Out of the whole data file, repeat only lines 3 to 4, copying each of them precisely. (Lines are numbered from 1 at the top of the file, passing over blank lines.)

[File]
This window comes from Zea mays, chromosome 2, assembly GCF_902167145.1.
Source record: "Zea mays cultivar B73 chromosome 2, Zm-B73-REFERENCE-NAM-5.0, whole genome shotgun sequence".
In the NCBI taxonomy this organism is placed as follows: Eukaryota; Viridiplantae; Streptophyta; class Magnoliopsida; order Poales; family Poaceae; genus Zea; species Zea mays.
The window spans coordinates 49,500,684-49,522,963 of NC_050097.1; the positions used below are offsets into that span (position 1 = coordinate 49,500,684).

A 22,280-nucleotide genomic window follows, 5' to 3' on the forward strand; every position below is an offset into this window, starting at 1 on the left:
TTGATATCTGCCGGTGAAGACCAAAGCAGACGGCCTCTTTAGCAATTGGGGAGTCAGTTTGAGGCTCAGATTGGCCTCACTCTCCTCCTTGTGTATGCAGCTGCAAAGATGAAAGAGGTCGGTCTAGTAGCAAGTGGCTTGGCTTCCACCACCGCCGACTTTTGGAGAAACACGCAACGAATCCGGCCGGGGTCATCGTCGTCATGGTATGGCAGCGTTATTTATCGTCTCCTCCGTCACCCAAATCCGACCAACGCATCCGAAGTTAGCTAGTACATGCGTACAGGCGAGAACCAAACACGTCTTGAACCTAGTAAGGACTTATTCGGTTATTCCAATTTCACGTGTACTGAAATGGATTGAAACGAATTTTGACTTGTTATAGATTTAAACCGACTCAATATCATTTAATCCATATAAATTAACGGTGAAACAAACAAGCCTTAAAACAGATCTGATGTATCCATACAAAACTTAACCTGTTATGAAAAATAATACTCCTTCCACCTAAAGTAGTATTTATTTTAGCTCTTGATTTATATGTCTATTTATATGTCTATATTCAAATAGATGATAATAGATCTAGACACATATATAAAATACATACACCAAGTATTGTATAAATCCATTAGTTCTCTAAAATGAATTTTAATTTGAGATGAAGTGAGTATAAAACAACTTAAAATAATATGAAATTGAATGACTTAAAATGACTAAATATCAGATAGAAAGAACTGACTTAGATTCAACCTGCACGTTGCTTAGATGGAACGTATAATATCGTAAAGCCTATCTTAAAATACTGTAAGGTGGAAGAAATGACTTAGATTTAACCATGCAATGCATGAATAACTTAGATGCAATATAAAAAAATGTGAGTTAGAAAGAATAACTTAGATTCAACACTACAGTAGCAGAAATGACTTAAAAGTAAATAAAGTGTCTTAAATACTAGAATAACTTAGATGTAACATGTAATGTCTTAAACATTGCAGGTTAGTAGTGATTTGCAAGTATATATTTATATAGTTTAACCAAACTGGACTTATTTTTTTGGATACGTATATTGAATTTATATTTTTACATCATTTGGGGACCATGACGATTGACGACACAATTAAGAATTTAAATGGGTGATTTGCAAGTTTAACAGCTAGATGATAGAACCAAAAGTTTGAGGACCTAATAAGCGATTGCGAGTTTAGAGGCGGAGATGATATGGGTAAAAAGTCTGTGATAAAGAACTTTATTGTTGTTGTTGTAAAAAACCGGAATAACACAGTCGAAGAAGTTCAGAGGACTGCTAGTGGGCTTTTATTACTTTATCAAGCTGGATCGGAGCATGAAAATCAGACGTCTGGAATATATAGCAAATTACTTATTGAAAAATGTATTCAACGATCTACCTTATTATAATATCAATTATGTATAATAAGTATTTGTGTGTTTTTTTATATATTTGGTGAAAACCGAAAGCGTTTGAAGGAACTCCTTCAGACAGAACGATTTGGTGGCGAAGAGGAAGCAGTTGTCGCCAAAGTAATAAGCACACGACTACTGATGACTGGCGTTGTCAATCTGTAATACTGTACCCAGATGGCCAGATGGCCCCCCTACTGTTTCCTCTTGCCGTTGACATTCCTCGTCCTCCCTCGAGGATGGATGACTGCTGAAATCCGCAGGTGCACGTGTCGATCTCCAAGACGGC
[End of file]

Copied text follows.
In the NCBI taxonomy this organism is placed as follows: Eukaryota; Viridiplantae; Streptophyta; class Magnoliopsida; order Poales; family Poaceae; genus Zea; species Zea mays.
The window spans coordinates 49,500,684-49,522,963 of NC_050097.1; the positions used below are offsets into that span (position 1 = coordinate 49,500,684).